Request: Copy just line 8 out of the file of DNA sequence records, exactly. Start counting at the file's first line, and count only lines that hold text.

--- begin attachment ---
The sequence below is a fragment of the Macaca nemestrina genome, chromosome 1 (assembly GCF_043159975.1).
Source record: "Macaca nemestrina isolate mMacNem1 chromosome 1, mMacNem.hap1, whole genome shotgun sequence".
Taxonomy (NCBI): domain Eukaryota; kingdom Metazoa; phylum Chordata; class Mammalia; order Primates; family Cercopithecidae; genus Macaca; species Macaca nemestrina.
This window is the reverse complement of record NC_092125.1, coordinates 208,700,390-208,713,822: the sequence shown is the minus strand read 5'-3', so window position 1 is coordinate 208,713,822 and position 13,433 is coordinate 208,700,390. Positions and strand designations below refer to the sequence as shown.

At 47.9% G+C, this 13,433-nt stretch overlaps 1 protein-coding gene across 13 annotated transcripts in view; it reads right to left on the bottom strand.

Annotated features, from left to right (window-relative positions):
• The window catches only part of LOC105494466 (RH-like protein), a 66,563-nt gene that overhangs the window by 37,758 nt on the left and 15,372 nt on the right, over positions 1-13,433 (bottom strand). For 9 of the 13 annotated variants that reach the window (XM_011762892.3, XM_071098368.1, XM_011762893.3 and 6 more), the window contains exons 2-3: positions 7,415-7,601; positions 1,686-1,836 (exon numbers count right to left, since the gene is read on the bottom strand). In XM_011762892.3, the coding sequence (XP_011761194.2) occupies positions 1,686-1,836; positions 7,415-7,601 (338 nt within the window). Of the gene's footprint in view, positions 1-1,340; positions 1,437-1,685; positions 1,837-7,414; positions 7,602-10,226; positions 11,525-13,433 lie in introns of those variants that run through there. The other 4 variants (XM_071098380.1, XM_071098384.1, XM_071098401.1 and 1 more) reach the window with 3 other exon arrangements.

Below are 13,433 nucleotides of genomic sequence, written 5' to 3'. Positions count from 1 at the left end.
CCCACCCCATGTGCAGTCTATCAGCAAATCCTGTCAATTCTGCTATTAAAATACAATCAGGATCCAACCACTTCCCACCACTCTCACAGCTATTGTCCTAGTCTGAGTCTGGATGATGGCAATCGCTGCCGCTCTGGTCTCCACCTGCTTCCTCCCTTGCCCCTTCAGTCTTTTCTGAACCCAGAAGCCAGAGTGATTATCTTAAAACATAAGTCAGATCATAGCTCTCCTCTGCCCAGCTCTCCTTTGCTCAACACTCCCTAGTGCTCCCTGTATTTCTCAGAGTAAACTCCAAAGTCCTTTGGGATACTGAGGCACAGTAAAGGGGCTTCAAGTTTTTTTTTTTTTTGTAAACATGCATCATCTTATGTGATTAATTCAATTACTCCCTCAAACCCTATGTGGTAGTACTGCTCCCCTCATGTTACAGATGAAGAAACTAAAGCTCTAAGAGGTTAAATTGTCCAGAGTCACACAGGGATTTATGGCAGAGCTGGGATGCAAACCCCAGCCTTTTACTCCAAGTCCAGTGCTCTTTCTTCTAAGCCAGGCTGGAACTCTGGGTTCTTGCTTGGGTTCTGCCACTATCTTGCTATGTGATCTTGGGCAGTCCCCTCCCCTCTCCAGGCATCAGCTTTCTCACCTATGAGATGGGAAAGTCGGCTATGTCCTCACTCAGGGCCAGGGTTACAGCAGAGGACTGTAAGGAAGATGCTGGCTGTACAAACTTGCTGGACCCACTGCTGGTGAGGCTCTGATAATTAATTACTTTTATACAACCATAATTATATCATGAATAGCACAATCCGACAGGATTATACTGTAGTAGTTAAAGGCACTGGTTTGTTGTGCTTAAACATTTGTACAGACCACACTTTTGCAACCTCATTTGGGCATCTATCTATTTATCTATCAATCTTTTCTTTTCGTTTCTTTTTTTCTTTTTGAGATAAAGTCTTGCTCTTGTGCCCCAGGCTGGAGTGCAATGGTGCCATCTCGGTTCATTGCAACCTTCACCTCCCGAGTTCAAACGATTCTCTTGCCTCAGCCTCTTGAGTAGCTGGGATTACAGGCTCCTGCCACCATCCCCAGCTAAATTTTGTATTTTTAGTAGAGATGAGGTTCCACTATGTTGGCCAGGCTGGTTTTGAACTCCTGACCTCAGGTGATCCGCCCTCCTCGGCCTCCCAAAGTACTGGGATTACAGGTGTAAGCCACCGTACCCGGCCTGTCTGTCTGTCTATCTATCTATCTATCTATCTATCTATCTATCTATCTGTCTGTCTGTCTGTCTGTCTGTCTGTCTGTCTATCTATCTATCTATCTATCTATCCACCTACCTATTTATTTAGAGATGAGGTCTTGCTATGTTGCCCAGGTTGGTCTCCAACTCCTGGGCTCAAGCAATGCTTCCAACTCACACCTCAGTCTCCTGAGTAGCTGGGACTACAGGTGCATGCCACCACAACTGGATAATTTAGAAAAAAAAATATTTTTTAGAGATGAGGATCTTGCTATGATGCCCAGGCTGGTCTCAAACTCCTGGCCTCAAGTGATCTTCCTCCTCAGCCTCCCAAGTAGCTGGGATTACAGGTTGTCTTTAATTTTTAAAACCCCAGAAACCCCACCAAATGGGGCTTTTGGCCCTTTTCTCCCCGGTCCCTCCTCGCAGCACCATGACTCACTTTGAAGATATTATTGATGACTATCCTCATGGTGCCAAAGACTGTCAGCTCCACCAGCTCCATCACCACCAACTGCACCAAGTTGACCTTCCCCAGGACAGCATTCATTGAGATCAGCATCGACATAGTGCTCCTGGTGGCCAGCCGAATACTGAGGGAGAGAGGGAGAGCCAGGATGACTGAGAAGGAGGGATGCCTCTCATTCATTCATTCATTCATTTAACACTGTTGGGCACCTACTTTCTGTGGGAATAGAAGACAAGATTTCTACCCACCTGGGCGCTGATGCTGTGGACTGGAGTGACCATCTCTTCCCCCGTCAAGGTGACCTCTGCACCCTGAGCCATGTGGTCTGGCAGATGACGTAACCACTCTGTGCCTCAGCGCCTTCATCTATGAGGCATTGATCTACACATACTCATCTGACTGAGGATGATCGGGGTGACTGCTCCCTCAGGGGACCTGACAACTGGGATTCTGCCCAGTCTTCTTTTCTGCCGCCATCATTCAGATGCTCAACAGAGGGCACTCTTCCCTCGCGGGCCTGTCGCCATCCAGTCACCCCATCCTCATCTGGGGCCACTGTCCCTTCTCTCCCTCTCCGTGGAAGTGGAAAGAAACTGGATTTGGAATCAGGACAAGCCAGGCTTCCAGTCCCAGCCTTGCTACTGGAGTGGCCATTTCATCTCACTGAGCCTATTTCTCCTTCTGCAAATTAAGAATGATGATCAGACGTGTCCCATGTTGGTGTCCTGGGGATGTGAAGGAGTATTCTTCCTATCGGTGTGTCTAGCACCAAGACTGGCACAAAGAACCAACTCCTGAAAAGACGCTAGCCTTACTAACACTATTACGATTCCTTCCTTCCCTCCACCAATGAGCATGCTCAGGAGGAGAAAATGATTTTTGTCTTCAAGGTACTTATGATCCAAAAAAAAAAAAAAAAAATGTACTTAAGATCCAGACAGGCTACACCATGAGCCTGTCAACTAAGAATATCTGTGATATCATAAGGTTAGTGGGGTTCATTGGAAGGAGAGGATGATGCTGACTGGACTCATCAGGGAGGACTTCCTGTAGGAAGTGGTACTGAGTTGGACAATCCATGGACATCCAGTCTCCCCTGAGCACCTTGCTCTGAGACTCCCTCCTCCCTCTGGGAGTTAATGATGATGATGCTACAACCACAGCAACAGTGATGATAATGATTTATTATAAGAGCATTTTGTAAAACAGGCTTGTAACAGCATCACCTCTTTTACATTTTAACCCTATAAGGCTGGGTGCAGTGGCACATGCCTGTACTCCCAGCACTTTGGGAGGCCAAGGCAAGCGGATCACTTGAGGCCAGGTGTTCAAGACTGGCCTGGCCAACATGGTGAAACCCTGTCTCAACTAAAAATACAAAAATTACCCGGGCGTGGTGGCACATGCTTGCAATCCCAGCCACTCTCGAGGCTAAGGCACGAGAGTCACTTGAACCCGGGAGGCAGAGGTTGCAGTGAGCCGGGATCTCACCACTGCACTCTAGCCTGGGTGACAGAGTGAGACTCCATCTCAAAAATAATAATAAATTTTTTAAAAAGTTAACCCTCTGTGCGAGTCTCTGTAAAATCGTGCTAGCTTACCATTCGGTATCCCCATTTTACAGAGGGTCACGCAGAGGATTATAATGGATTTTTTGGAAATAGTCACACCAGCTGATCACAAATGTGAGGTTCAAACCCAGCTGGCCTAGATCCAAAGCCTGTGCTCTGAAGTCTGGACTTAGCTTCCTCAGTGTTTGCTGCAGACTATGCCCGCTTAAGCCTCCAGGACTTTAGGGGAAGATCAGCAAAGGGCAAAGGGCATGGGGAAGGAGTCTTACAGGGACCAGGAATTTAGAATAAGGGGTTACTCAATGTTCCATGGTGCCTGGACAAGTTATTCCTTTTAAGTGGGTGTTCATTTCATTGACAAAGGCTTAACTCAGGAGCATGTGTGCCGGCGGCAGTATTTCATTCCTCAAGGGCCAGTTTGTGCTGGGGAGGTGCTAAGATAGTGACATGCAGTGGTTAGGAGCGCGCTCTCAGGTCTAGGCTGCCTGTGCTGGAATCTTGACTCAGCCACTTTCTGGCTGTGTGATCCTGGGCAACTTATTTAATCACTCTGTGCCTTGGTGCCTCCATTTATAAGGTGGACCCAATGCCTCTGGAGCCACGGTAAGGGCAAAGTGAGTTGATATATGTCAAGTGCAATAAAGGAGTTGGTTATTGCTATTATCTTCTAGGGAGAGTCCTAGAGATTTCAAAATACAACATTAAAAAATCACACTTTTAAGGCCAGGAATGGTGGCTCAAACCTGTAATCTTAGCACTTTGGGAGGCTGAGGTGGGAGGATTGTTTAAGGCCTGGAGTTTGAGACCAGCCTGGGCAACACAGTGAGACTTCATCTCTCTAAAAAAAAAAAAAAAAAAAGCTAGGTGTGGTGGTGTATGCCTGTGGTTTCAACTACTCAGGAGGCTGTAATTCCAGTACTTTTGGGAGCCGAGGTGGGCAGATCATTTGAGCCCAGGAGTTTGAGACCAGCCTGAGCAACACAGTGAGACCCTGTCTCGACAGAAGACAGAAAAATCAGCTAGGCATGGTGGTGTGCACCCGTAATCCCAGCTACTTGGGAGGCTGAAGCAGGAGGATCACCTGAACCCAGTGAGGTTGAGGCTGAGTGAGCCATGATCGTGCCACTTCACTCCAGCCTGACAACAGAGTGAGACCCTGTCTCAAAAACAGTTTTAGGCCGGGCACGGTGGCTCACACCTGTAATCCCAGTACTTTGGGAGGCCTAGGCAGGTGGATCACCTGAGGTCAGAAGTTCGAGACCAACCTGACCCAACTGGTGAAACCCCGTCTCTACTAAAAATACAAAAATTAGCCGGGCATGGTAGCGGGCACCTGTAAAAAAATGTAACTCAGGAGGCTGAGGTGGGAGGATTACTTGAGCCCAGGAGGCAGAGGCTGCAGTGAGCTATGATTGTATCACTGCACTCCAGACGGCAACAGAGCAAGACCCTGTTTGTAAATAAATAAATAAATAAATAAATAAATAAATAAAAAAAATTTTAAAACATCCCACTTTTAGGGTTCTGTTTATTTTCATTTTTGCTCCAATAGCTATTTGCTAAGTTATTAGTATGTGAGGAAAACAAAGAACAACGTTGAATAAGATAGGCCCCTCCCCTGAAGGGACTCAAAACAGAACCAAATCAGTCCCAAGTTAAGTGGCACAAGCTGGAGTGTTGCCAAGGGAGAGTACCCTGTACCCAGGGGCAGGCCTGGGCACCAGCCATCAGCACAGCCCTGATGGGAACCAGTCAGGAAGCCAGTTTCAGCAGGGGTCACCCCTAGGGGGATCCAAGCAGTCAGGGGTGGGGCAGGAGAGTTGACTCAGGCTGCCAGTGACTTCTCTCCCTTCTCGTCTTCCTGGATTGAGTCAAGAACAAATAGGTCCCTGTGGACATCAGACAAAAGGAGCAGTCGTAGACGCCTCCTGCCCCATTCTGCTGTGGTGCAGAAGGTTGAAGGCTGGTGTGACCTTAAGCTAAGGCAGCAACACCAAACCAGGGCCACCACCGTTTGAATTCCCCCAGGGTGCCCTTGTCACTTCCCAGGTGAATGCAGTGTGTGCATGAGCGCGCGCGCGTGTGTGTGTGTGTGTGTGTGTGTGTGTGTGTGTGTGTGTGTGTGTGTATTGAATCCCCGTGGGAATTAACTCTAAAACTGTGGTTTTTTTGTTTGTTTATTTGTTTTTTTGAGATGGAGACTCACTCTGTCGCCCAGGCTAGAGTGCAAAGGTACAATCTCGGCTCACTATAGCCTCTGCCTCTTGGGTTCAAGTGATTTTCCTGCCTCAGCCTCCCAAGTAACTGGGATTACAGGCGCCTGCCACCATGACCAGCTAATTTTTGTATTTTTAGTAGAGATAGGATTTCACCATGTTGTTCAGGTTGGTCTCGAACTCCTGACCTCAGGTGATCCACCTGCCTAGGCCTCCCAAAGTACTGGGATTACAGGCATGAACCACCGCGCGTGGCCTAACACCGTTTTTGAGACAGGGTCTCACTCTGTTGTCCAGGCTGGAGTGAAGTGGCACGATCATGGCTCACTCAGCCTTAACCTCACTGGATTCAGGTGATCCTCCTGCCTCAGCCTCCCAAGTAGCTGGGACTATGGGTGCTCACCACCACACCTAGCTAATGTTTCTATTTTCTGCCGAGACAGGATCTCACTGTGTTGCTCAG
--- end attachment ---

Below are 13,433 nucleotides of genomic sequence, written 5' to 3'. Positions count from 1 at the left end.